This was what the "breach notice" wrote:
"As we have previously explained, The breach notice fee is the cost of enforcing the car park's terms and conditions of parking. This fee is payable under the contract and is not a penalty, a fine, nor a claim for liquidated damages."
So they aren't claiming for liquidated damages, presumably because they can't demonstrate that. If it comes before the DT, one of the points I will argue is for them to demonstrate how the charge relates to the cost of enforcing the car park, when 100% compliance would mean that they are losing money to pay for enforcement. Logically, the costs of enforcement must be built into their overall operating model. The standard parking charges pay for their operation, which includes enforcement as that is central to their operation.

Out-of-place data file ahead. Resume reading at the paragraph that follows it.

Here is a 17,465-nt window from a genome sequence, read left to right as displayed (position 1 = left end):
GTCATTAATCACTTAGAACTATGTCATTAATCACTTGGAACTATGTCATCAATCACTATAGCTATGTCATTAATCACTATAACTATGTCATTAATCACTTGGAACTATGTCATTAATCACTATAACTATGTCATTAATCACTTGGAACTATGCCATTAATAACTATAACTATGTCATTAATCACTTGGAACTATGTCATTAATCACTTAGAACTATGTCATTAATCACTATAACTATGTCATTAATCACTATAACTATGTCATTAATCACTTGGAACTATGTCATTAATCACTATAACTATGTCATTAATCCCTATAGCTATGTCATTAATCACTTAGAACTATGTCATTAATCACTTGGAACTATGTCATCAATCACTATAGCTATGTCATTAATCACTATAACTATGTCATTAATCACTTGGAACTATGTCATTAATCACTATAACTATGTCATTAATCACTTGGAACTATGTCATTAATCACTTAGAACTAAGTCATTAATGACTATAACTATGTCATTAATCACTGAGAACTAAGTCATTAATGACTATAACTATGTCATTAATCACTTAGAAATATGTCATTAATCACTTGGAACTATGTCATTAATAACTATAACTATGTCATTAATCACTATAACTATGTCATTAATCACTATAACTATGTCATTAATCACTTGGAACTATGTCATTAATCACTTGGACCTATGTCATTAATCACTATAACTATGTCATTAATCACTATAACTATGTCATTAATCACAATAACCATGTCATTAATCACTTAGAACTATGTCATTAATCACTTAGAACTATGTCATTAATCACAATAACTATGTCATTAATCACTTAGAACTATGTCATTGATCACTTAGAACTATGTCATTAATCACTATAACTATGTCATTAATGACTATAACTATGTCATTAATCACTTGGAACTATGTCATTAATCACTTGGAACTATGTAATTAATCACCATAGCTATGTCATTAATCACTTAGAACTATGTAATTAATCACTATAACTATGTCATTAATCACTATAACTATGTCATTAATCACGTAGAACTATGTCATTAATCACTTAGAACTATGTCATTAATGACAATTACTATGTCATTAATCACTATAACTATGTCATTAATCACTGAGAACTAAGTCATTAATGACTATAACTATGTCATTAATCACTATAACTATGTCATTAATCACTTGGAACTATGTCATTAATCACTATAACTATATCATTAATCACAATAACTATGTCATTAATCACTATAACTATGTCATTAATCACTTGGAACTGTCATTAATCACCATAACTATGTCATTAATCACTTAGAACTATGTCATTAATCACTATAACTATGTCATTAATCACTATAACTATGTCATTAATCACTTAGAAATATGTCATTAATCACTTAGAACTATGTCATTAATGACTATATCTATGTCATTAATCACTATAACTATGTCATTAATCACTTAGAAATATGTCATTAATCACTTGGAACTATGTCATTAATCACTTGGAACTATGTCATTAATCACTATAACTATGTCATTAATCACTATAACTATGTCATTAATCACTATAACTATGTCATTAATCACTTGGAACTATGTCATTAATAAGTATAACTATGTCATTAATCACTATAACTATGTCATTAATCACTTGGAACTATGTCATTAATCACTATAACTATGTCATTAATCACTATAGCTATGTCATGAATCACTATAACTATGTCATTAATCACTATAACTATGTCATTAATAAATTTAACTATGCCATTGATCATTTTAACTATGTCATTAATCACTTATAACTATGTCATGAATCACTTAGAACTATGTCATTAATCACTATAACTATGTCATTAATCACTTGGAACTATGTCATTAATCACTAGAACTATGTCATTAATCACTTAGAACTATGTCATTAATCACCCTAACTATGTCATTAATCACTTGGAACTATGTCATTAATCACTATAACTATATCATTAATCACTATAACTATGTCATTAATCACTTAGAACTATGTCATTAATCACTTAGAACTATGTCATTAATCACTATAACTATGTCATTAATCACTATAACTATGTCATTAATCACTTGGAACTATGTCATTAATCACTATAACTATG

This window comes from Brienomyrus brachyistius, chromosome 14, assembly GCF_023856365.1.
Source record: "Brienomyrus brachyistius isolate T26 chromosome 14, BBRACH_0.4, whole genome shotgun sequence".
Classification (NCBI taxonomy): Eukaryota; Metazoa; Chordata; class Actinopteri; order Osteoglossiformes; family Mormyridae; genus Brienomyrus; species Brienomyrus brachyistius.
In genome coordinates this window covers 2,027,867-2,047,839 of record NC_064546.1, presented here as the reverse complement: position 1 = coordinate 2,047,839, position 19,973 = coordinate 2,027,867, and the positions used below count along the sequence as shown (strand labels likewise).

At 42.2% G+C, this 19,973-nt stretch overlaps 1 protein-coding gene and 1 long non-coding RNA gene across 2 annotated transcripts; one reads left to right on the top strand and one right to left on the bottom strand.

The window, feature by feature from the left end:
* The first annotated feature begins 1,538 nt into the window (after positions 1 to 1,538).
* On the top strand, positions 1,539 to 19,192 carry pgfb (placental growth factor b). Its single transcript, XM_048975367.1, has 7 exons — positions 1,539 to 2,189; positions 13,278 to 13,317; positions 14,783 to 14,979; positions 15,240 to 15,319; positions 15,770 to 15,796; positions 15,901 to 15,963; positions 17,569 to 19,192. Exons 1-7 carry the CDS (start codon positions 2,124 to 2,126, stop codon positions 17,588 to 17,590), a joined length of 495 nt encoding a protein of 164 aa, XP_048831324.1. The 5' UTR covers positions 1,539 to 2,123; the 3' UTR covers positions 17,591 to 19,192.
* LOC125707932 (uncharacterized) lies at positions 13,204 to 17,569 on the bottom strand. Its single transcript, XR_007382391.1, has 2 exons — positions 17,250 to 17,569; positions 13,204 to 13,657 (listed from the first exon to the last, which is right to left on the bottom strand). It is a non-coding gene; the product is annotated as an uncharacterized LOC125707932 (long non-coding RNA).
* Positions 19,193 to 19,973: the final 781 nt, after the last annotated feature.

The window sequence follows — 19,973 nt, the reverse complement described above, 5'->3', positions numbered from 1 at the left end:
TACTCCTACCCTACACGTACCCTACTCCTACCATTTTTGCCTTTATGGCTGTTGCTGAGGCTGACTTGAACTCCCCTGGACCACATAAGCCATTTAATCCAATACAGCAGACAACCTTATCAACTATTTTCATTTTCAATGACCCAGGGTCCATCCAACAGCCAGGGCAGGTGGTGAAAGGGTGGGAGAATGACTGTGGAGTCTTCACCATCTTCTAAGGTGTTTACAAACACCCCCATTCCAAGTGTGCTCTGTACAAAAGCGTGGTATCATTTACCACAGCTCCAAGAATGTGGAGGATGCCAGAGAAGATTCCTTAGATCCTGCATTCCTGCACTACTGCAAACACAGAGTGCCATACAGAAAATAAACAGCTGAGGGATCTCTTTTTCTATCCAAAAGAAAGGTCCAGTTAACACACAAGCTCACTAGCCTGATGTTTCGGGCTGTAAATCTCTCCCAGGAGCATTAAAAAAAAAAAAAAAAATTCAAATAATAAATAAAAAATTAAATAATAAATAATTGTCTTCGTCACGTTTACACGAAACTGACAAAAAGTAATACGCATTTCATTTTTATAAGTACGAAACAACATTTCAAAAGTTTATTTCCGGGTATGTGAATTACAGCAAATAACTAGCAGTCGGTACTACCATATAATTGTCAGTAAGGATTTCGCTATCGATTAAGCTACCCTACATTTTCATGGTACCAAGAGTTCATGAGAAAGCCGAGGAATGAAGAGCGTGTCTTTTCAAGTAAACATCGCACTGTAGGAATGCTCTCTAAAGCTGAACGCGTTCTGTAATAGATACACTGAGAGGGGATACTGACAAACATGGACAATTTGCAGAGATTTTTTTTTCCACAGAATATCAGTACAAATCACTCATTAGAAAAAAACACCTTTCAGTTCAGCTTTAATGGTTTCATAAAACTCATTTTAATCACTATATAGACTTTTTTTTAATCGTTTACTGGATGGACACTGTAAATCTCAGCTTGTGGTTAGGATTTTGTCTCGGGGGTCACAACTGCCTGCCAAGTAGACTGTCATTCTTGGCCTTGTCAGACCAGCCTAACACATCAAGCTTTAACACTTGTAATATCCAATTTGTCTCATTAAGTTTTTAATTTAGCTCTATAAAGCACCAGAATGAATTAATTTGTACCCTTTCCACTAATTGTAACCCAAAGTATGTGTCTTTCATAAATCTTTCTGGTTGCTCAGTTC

IANAL but one thing I wonder is, if there were available Car Parks for others to park in, how have they lost anything. Or would that fall under liquidated damages?
I'd agree that your argument could be that the costs of running their business is built into costs charged for the services. If they didn't get any breach fines on a given week due to no-one overstaying, they cannot claim they had no revenue to pay their enforcement staff.